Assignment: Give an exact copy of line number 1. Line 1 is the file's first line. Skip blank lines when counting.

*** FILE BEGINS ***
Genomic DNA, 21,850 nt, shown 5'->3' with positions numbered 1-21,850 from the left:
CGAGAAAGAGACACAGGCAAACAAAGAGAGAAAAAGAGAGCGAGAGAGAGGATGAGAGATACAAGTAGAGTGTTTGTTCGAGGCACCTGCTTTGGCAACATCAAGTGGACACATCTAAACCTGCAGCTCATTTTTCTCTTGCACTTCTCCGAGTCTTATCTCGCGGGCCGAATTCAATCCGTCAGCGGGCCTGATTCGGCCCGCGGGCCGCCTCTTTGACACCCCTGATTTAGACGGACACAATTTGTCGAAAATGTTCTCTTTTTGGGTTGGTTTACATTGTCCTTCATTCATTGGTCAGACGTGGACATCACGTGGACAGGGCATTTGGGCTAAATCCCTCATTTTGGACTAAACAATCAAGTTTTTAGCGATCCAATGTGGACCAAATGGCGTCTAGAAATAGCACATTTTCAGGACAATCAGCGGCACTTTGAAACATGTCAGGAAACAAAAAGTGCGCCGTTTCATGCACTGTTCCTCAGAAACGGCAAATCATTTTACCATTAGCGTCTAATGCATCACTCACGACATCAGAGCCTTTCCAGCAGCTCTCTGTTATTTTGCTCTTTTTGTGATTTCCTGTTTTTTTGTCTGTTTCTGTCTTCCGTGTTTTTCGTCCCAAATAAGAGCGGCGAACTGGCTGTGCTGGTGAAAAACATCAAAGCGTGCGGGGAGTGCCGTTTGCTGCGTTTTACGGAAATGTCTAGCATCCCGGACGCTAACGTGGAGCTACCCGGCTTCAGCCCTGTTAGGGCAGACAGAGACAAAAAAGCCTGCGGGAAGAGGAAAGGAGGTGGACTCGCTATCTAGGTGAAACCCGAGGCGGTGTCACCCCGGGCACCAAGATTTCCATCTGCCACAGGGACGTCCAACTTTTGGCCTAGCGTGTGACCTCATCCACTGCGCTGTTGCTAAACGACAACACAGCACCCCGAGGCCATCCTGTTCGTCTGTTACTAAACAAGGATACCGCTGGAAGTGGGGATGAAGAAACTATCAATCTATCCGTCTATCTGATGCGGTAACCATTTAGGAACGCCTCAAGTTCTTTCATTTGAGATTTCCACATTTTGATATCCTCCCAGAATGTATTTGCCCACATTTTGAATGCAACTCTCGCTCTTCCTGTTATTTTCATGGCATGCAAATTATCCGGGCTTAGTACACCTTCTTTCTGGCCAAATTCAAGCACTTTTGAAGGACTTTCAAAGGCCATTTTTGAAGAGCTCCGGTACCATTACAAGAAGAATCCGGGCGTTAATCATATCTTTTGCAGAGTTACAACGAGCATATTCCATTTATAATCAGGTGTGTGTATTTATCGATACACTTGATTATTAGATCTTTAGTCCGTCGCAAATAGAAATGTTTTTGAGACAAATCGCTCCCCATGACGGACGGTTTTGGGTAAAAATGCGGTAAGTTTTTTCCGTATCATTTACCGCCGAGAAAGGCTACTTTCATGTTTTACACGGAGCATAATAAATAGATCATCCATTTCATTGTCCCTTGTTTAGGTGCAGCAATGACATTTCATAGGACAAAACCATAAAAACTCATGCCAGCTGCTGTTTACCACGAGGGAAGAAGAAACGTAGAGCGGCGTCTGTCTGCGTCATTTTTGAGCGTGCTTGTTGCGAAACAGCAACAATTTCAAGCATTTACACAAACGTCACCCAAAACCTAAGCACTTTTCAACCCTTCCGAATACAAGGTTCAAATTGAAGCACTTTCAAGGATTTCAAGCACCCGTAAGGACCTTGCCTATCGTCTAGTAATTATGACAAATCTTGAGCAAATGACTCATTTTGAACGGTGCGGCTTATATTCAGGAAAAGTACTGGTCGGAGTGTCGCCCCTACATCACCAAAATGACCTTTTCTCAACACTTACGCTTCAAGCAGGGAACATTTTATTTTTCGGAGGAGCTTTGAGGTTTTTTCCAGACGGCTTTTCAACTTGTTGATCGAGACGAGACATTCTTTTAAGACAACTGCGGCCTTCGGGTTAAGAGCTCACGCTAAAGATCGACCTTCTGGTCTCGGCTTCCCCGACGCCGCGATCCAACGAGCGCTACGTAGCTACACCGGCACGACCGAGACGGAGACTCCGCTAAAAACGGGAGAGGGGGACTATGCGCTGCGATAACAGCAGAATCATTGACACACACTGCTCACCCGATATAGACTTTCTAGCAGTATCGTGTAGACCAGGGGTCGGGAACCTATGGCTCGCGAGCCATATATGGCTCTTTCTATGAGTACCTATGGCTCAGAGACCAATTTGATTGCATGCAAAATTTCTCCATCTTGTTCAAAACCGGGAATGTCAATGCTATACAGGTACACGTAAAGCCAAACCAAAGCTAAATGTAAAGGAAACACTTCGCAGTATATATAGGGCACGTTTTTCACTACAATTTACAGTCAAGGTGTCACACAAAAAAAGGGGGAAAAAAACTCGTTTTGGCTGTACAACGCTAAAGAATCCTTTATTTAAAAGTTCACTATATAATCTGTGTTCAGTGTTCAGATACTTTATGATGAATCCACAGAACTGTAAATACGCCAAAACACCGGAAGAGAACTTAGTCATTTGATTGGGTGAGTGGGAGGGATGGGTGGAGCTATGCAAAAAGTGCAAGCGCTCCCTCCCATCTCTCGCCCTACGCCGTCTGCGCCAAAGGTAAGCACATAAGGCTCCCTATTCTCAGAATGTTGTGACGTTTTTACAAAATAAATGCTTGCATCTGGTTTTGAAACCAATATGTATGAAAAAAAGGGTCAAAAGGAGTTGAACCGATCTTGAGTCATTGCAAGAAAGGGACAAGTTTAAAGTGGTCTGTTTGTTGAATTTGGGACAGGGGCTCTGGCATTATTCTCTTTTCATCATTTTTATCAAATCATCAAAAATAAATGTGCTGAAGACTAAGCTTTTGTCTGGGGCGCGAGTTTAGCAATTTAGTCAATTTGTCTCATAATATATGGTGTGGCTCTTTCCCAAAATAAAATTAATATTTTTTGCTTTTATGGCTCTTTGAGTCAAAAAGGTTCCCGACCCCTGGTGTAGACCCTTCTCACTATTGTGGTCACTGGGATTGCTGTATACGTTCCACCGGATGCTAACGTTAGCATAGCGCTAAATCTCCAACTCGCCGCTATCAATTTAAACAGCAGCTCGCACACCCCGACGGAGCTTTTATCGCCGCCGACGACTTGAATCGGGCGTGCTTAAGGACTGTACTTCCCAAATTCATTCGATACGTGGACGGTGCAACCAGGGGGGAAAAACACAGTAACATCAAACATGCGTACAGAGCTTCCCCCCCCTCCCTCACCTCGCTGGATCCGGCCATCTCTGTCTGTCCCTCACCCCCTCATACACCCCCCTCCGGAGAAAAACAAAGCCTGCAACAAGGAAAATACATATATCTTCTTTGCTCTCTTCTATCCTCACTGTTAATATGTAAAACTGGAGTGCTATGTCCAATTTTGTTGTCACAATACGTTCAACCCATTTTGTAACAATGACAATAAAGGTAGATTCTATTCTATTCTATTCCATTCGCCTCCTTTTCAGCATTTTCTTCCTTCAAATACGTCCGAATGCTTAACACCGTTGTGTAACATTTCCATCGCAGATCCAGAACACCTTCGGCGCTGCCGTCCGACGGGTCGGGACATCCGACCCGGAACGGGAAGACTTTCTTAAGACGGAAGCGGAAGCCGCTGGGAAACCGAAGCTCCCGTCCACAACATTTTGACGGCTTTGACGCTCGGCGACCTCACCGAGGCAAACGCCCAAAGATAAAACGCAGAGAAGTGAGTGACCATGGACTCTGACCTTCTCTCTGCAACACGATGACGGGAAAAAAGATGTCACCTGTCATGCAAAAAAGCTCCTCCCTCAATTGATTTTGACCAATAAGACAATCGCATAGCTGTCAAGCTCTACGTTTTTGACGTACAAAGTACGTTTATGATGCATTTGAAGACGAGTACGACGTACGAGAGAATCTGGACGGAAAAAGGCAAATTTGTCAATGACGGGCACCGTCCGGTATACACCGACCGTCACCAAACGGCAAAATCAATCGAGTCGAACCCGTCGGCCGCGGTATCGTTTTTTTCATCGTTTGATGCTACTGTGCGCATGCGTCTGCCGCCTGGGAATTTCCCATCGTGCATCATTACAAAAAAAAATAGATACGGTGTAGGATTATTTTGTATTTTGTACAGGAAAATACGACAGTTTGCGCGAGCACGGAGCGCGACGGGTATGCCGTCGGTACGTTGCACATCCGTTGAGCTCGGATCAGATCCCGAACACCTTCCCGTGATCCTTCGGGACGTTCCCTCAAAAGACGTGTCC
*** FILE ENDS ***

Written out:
Genomic DNA, 21,850 nt, shown 5'->3' with positions numbered 1-21,850 from the left: